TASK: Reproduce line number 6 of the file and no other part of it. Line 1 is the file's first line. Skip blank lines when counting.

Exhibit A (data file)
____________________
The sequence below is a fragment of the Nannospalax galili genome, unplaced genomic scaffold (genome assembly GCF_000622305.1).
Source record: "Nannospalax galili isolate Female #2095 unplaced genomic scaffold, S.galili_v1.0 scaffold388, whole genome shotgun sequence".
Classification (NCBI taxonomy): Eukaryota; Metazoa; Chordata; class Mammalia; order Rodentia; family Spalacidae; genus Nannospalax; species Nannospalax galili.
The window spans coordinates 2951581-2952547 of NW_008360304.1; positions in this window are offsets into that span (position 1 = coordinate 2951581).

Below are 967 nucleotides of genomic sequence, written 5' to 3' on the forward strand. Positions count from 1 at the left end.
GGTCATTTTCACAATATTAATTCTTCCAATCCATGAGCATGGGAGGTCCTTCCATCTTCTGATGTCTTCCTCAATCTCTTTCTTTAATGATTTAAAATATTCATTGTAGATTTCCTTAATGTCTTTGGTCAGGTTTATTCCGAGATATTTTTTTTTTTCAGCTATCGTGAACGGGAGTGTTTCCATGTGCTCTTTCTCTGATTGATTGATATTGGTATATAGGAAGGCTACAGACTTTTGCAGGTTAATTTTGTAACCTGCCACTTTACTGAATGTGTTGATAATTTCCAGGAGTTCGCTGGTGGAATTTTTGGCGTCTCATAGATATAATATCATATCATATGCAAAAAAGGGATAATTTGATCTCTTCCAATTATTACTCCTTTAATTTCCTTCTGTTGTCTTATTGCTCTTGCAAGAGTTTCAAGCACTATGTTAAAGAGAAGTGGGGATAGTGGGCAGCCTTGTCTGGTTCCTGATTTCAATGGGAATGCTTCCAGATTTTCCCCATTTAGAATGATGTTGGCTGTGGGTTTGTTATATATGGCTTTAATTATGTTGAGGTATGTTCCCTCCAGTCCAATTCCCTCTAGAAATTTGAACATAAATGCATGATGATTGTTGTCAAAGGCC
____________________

GGTCATTTTCACAATATTAATTCTTCCAATCCATGAGCATGGGAGGTCCTTCCATCTTCTGATGTCTTCCTCAATCTCTTTCTTTAATGATTTAAAATATTCATTGTAGATTTCCTTAATGTCTTTGGTCAGGTTTATTCCGAGATATTTTTTTTTTTCAGCTATCGTGAACGGGAGTGTTTCCATGTGCTCTTTCTCTGATTGATTGATATTGGTATATAGGAAGGCTACAGACTTTTGCAGGTTAATTTTGTAACCTGCCACTTTACTGAATGTGTTGATAATTTCCAGGAGTTCGCTGGTGGAATTTTTGGCGTCTCATAGATATAATATCATATCATATGCAAAAAAGGGATAATTTGATCTCTTCCAATTATTACTCCTTTAATTTCCTTCTGTTGTCTTATTGCTCTTGCAAGAGTTTCAAGCACTATGTTAAAGAGAAGTGGGGATAGTGGGCAGCCTTGTCTGGTTCCTGATTTCAATGGGAATGCTTCCAGATTTTCCCCATTTAGAATGATGTTGGCTGTGGGTTTGTTATATATGGCTTTAATTATGTTGAGGTATGTTCCCTCCAGTCCAATTCCCTCTAGAAATTTGAACATAAATGCATGATGATTGTTGTCAAAGGCC